In nearby Palm Beach, their elections supervisor, Susan Bucher, is accused of barring Scott campaign representatives from witnessing their replacement ballot process, in which damaged ballots are replaced by the election official. It's viewed as a way to make sure every vote gets counted. Yet, these officials are pretty much  creating new ballots and putting them through machines, hence why there needs to be witnesses because this scenario is ripe for fraud. Florida State University College Of Law professor Michael Morley went on a lengthy Twitter threat about the nonsense that’s going on in both counties. 


Right now, things could get even more chaotic, as scores of lawyers on both sides prepare for the recount fight. And we have Ms. Snipes’ incompetence that will play a role, good or bad, but mostly bad, in this second front of the 2018 midterms. 


UPDATE: It’s official. We’re heading for recounts. 

Via The Hill:

Three statewide races in Florida are heading for recounts after a key deadline for county election officials to submit unofficial vote tallies came and went Saturday.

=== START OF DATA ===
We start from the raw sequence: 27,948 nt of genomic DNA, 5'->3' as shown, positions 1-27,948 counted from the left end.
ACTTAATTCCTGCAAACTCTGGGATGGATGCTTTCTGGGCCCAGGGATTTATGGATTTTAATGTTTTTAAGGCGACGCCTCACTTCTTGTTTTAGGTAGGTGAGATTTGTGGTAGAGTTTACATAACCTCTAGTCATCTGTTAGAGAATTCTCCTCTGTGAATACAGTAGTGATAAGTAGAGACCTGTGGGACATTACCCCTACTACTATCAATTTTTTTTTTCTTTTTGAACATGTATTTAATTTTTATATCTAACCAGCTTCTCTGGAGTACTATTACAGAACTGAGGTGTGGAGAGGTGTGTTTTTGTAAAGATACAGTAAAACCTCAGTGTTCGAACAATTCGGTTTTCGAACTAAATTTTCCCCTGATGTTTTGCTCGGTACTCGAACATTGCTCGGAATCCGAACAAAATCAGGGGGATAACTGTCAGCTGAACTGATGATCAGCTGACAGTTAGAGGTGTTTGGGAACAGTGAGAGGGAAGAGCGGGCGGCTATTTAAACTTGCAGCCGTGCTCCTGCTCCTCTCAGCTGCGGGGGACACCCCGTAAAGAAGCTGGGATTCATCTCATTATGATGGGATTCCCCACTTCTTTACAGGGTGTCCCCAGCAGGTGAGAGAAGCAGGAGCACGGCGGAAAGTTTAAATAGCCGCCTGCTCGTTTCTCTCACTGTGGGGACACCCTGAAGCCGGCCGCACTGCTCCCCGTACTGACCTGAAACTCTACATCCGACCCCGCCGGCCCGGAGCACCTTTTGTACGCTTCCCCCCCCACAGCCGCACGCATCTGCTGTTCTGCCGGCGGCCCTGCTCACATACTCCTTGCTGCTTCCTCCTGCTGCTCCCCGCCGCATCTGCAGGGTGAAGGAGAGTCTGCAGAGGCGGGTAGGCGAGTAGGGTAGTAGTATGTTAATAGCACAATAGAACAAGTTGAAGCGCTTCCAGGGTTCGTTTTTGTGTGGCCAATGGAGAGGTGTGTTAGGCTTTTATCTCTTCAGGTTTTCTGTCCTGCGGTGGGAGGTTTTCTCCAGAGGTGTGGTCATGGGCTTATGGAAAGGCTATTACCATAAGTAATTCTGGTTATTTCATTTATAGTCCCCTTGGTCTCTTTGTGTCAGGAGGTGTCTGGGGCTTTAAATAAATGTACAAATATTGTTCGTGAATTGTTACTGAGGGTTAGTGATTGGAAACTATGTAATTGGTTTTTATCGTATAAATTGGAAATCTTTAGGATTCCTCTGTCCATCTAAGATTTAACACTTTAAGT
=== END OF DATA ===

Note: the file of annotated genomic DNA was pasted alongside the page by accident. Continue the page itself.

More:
The first round of machine recounts, which must be completed by Thursday, sets up a bitter fight to the finish in Florida’s races for Senate, governor and agriculture commissioner.

The most closely watched recount is the Senate race between incumbent Sen. Bill Nelson (D-Fla.) and Florida’s Republican Gov. Rick Scott, who currently carries a narrow lead of roughly 12,500 votes — about 0.15 points.

In Florida, an automatic machine recount is triggered if two candidates are within 0.5 points of one another. If the candidates are within 0.25 points of one another after that machine recount is conducted, a hand recount is triggered